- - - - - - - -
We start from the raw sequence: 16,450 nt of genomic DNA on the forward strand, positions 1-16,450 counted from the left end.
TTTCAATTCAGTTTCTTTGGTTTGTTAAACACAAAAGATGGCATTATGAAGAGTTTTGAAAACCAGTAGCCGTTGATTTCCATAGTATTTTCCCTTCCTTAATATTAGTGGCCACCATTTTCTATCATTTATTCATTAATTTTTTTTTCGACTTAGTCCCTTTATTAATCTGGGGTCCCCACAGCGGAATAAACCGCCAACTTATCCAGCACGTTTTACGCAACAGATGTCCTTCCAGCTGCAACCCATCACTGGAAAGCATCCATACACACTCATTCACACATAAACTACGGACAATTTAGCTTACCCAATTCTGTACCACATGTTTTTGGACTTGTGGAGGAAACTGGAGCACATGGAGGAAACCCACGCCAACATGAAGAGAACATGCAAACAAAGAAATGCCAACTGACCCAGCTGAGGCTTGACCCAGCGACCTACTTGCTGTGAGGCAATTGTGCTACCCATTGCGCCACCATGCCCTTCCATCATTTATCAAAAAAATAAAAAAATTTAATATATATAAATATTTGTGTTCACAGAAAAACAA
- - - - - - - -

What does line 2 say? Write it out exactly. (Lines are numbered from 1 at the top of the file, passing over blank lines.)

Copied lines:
TTTCAATTCAGTTTCTTTGGTTTGTTAAACACAAAAGATGGCATTATGAAGAGTTTTGAAAACCAGTAGCCGTTGATTTCCATAGTATTTTCCCTTCCTTAATATTAGTGGCCACCATTTTCTATCATTTATTCATTAATTTTTTTTTCGACTTAGTCCCTTTATTAATCTGGGGTCCCCACAGCGGAATAAACCGCCAACTTATCCAGCACGTTTTACGCAACAGATGTCCTTCCAGCTGCAACCCATCACTGGAAAGCATCCATACACACTCATTCACACATAAACTACGGACAATTTAGCTTACCCAATTCTGTACCACATGTTTTTGGACTTGTGGAGGAAACTGGAGCACATGGAGGAAACCCACGCCAACATGAAGAGAACATGCAAACAAAGAAATGCCAACTGACCCAGCTGAGGCTTGACCCAGCGACCTACTTGCTGTGAGGCAATTGTGCTACCCATTGCGCCACCATGCCCTTCCATCATTTATCAAAAAAATAAAAAAATTTAATATATATAAATATTTGTGTTCACAGAAAAACAA